Don't Make Memories

You’ve heard the saying, “Let’s make memories!” Whenever those words arise, I cringe a bit. I don’t want to make the past, even if it’s something sweet to reflect upon. I want to make now’s. I want to make them and keep making them. And if later I spend a now thinking about a then, that’s ok- sometimes. It can be a way of relating to someone. A shared memory can be a moment of bonding or intimacy. It can also be a yardstick of a life well-travelled. But I don’t want to be swept up by that memory or the strange allure of the past. I’d rather experience the now.

I was chatting with a friend the other day about our shared frustration with a common practice: photo taking while spending time with friends and family or when visiting a new place. While I take occasional photos and appreciate quick captures of a special event or place of significance, I don’t like the stopping it entails. I don’t like the wait’s and hold on, can you stand there’s. I don’t want to plan for a memory, or for my experience to be interrupted. I’m only addressing the photo taking that disrupts being in the now, and posit that the ease and inexpensive nature of photo taking has exacerbated this common practice. While photography can be an act of creativity, sometimes it’s a distracted (or distracting) attempt to hold onto a moment that can’t be held onto. This doesn’t mean photo taking never is an act of presence, but it’s a useful check in when pulling out your phone or camera.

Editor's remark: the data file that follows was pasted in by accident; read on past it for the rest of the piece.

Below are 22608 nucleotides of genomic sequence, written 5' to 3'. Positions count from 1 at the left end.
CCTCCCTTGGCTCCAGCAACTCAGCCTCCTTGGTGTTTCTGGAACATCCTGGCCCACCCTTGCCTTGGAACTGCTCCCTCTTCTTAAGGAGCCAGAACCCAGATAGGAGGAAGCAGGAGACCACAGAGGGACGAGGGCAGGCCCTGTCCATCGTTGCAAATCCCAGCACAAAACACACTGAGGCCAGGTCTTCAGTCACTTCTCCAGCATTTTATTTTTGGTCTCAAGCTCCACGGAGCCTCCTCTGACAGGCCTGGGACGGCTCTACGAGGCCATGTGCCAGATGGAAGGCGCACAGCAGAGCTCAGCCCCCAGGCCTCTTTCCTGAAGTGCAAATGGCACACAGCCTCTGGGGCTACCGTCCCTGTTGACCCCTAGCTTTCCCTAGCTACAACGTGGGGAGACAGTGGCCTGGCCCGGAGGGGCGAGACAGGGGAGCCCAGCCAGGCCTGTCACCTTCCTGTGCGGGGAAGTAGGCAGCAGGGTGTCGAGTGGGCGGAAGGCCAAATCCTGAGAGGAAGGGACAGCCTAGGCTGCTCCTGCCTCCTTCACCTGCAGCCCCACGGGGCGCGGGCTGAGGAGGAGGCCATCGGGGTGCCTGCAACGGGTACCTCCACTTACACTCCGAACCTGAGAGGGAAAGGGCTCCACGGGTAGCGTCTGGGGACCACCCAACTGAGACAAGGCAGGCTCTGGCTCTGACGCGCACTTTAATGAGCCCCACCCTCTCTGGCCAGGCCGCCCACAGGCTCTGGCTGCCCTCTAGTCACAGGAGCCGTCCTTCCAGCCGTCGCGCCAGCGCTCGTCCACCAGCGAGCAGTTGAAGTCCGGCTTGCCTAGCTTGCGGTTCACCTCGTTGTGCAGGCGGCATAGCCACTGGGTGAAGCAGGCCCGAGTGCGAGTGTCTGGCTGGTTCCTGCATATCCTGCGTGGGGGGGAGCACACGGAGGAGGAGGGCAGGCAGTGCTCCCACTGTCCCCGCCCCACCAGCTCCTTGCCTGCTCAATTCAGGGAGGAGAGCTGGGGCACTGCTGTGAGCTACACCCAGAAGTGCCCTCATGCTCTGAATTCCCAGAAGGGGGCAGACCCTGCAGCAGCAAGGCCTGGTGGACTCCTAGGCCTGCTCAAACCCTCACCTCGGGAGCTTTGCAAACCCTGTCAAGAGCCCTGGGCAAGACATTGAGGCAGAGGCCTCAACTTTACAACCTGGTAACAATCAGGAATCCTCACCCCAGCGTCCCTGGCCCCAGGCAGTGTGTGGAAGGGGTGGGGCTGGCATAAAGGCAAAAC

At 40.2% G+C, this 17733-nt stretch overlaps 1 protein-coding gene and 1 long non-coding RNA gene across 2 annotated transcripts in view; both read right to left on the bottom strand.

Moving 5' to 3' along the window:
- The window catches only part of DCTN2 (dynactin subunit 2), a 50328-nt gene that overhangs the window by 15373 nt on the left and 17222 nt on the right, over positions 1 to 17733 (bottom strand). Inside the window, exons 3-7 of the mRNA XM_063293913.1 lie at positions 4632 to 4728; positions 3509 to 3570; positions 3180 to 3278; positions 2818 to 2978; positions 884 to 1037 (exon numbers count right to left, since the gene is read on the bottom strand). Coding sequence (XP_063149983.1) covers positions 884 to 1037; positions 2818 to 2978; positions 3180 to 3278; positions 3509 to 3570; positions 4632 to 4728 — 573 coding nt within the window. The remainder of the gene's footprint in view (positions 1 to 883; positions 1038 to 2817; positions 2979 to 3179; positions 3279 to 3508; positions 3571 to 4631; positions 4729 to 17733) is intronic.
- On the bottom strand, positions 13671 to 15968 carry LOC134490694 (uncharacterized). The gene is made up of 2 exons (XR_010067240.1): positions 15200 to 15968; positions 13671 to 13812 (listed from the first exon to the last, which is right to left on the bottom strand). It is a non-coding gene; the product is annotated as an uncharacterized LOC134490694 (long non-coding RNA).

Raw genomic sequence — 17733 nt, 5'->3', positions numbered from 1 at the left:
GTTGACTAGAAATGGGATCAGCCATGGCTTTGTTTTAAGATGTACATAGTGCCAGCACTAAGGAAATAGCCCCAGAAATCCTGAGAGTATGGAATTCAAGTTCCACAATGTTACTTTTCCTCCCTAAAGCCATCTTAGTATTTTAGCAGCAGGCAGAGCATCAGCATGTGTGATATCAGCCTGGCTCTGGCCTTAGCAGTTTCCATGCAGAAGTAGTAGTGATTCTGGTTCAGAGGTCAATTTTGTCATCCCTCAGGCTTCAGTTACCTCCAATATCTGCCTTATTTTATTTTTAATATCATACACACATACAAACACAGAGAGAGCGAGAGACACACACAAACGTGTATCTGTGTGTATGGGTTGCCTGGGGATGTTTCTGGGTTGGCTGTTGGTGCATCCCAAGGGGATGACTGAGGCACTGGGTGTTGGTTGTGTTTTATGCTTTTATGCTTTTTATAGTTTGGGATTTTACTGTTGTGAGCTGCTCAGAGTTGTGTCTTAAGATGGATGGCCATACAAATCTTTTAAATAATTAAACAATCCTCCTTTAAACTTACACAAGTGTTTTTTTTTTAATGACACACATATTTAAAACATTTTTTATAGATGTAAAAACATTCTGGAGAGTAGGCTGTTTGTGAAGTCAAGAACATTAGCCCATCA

The past is unattainable and often a murky mess of mediocre recollection. So why the struggle to hold on? We feel overwhelmed with our stuff, holding on to items to clench the past, as if the memory that we have projected onto an object is somehow still real or accurate. We do something slightly different with the future. We hold onto items, searching for a what if scenario that our future may hold. Some of this planning is misguided and pulls us away from the present. The push/pull of the past and future can be tiring and steal our energy, more than we realize. Finding presence is an act of self-care.

When we focus on making memories rather than living in the present moment, we can easily distract ourselves from mindful awareness. Mindfulness is an opportunity to dig a bit deeper into the now. Sometimes this can offer greater enjoyment and peace. Sometimes this can be our doorway to sadness, and offer an opportunity to come to terms with things we’d prefer to avoid. Either way, it’s a trade off in the direction of self-care and living a free and authentic life.

The next time you are out in nature or enjoying the company of others, remind yourself to just be. Deepen into the experience. Allow your eyelids to be the shutters of a camera. Look around your home and see how many of your possessions are signals of the past, and which ones lean you into the unknown future. What items support the present? 

I hope seeing your world through this perspective allows for greater richness, a pathway toward less stuff, and a greater appreciation for each now.